Our mother had the mentaiko Gindara fish which was steamed to perfection, skin was tasty without any ‘fishy’ taste and the sweetness of mentaiko was simply divine. Undenyably one of the best dishes of our meal, and our mum had to fight the rest of the family off from taking more than a single bite out of it. I’ve got a soft spot for mentaiko as it just adds so much depth and flavour to dishes, whether in its plain or spicy variations.

My father and I had the wagyu beef, which turned out to be the most disappointing of the entire meal. It tasted like regular stir-fried Chinese-style beef, the sort anyone finds at their local zhi char store or restaurant, and the wagyu was cooked to well-done. While tastes differ on how cooked they want their meat to be, wagyu when well-done loses half the point as the fat sizzles off during the cooking process. It was moist and chewy with a little fat going well with the stir-fried vegetables, but it simply did not excite us as much as the mentaiko did.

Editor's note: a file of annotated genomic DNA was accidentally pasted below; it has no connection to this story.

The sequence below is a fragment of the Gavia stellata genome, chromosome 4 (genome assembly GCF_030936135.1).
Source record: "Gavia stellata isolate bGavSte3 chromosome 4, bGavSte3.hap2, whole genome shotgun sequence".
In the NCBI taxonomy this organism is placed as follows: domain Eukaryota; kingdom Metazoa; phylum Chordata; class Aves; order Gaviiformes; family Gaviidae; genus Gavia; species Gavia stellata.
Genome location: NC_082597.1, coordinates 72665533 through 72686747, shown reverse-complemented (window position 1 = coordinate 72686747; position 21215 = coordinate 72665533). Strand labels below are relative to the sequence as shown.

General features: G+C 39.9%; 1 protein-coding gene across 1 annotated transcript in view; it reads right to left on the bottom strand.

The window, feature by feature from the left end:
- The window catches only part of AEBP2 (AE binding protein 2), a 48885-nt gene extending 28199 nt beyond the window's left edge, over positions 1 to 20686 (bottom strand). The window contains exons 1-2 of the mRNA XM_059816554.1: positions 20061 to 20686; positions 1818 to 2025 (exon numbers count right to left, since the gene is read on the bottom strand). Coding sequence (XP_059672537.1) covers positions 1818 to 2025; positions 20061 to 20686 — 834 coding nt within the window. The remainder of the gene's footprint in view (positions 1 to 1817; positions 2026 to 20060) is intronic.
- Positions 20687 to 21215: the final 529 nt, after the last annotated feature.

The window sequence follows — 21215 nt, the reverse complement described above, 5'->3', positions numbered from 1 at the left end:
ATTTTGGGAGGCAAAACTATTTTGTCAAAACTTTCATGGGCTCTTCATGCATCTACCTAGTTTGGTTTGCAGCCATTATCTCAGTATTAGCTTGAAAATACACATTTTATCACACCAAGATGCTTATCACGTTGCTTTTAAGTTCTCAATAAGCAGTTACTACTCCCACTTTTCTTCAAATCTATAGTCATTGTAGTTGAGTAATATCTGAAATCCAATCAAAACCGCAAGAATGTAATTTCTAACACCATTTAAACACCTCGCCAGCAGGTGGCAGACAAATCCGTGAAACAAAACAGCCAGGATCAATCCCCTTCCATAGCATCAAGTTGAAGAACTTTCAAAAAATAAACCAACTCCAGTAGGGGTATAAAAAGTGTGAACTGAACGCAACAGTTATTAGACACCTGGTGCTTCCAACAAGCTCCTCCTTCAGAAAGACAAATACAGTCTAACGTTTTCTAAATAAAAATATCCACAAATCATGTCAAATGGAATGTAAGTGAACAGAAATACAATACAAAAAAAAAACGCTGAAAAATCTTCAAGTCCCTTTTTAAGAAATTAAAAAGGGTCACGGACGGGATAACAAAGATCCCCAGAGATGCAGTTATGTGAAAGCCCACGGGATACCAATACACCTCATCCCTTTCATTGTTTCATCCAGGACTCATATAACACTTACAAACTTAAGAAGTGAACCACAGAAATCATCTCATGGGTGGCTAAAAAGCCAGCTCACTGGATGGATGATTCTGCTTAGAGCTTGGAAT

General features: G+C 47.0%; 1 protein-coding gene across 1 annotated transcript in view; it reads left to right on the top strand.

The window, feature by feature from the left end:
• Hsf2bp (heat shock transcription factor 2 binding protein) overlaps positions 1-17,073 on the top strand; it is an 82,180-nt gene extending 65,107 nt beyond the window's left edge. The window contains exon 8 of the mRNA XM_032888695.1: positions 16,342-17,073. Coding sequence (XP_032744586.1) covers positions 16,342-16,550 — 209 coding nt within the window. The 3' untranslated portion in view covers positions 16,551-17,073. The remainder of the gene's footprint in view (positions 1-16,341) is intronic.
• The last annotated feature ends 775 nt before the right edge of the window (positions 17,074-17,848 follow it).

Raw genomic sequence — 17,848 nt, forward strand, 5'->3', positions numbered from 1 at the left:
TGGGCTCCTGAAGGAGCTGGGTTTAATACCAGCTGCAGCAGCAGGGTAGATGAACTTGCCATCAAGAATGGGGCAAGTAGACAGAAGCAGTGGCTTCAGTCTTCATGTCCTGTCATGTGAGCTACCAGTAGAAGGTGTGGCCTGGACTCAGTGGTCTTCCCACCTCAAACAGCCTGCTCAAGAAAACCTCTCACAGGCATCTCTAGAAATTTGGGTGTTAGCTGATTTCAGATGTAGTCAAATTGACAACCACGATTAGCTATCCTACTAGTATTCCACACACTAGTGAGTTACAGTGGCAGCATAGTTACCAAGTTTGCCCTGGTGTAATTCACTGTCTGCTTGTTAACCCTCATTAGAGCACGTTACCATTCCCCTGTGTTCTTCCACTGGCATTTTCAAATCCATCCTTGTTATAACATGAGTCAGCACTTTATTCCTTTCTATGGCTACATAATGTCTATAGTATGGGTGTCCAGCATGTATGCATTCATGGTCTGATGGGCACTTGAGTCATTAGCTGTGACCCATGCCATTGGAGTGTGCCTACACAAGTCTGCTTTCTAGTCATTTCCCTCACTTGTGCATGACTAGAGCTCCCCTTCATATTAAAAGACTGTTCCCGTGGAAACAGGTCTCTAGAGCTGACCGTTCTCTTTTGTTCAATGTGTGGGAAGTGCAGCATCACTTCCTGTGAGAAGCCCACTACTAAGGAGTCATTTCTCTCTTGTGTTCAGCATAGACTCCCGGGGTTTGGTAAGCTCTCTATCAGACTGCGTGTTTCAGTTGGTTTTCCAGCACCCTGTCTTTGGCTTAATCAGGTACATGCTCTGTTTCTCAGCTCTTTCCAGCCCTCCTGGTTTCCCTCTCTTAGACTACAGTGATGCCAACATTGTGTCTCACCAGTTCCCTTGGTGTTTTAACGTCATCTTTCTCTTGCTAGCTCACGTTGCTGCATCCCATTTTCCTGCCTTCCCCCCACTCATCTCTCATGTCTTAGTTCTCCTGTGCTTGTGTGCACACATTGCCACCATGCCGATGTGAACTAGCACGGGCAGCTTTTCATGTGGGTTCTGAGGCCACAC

Unagi and Tempura


Delicious eel with pickles

My brother had a small serving of unagi (freshwater eel) with vinegered seaweed and pickled cucumbers, which he mixed together to eat. This created a fascinating new blend of tastes that was at one moment sour from the vinegered vegetables and in another sweet and juicy from the eel. The vinegared seaweed was light, not overpowering but complementing the freshly broiled eel, and the cucumber gave an added crunch to the dish. It was unexpectedly one of his favourite dishes.


Dish five for my parents and I was tempura, albeit only vegetables. 


Legendary Chirashizushi and Unagi


Our sixth – and final before dessert – dish was hot fresh unagi with miso soup while my brother had a luxurious chirashizushi bowl all to himself :( 

The unagi was the traditional sort, well-broiled and dripping with sauce over a bit of rice.